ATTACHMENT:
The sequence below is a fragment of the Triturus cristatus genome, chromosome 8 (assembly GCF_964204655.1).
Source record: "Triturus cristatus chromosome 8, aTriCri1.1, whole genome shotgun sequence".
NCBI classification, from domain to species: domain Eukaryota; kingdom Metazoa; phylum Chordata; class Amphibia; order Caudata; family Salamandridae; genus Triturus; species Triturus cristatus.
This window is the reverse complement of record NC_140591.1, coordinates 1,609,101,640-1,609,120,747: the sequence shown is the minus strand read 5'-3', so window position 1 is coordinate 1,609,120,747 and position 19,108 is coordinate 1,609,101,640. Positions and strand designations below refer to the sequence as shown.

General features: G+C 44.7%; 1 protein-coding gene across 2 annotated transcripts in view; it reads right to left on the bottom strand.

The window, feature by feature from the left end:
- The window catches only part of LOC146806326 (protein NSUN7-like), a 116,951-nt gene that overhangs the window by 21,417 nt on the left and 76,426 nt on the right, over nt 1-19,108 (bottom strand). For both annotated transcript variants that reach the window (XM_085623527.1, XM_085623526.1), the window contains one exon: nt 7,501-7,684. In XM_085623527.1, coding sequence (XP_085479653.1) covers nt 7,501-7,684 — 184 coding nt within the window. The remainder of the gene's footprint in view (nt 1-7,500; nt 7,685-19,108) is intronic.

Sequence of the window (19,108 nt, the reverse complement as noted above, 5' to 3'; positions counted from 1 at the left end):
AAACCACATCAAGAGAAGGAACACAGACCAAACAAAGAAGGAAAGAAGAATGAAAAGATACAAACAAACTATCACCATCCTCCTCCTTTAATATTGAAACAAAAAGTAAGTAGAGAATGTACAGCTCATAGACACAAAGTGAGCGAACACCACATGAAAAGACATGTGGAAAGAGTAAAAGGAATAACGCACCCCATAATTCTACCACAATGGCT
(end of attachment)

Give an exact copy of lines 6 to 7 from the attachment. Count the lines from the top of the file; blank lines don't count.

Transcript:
The window, feature by feature from the left end:
- The window catches only part of LOC146806326 (protein NSUN7-like), a 116,951-nt gene that overhangs the window by 21,417 nt on the left and 76,426 nt on the right, over nt 1-19,108 (bottom strand). For both annotated transcript variants that reach the window (XM_085623527.1, XM_085623526.1), the window contains one exon: nt 7,501-7,684. In XM_085623527.1, coding sequence (XP_085479653.1) covers nt 7,501-7,684 — 184 coding nt within the window. The remainder of the gene's footprint in view (nt 1-7,500; nt 7,685-19,108) is intronic.